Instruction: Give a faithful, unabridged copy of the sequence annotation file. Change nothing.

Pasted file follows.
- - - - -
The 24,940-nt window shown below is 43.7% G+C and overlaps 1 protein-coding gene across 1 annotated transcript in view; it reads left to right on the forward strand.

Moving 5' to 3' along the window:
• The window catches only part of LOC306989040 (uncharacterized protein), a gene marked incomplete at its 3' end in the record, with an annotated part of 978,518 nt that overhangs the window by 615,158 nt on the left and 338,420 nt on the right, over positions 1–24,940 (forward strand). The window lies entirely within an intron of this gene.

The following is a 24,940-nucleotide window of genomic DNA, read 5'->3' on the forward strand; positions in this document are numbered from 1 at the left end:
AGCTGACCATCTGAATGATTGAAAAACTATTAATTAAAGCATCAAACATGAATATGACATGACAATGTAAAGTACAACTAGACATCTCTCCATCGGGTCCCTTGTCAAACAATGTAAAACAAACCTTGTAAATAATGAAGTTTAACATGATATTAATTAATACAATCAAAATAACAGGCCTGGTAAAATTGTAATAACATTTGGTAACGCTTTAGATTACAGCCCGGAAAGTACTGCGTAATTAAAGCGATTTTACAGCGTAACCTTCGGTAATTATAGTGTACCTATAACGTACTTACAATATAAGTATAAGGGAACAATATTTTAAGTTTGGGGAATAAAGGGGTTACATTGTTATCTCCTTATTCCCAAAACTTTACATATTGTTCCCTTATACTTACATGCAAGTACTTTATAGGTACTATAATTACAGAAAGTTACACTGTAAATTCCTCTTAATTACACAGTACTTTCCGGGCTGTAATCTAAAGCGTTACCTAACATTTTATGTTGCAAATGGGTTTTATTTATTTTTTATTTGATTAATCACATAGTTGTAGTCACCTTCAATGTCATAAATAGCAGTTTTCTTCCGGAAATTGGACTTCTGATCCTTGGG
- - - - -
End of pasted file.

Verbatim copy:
The 24,940-nt window shown below is 43.7% G+C and overlaps 1 protein-coding gene across 1 annotated transcript in view; it reads left to right on the forward strand.

Moving 5' to 3' along the window:
• The window catches only part of LOC306989040 (uncharacterized protein), a gene marked incomplete at its 3' end in the record, with an annotated part of 978,518 nt that overhangs the window by 615,158 nt on the left and 338,420 nt on the right, over positions 1–24,940 (forward strand). The window lies entirely within an intron of this gene.

The following is a 24,940-nucleotide window of genomic DNA, read 5'->3' on the forward strand; positions in this document are numbered from 1 at the left end:
AGCTGACCATCTGAATGATTGAAAAACTATTAATTAAAGCATCAAACATGAATATGACATGACAATGTAAAGTACAACTAGACATCTCTCCATCGGGTCCCTTGTCAAACAATGTAAAACAAACCTTGTAAATAATGAAGTTTAACATGATATTAATTAATACAATCAAAATAACAGGCCTGGTAAAATTGTAATAACATTTGGTAACGCTTTAGATTACAGCCCGGAAAGTACTGCGTAATTAAAGCGATTTTACAGCGTAACCTTCGGTAATTATAGTGTACCTATAACGTACTTACAATATAAGTATAAGGGAACAATATTTTAAGTTTGGGGAATAAAGGGGTTACATTGTTATCTCCTTATTCCCAAAACTTTACATATTGTTCCCTTATACTTACATGCAAGTACTTTATAGGTACTATAATTACAGAAAGTTACACTGTAAATTCCTCTTAATTACACAGTACTTTCCGGGCTGTAATCTAAAGCGTTACCTAACATTTTATGTTGCAAATGGGTTTTATTTATTTTTTATTTGATTAATCACATAGTTGTAGTCACCTTCAATGTCATAAATAGCAGTTTTCTTCCGGAAATTGGACTTCTGATCCTTGGG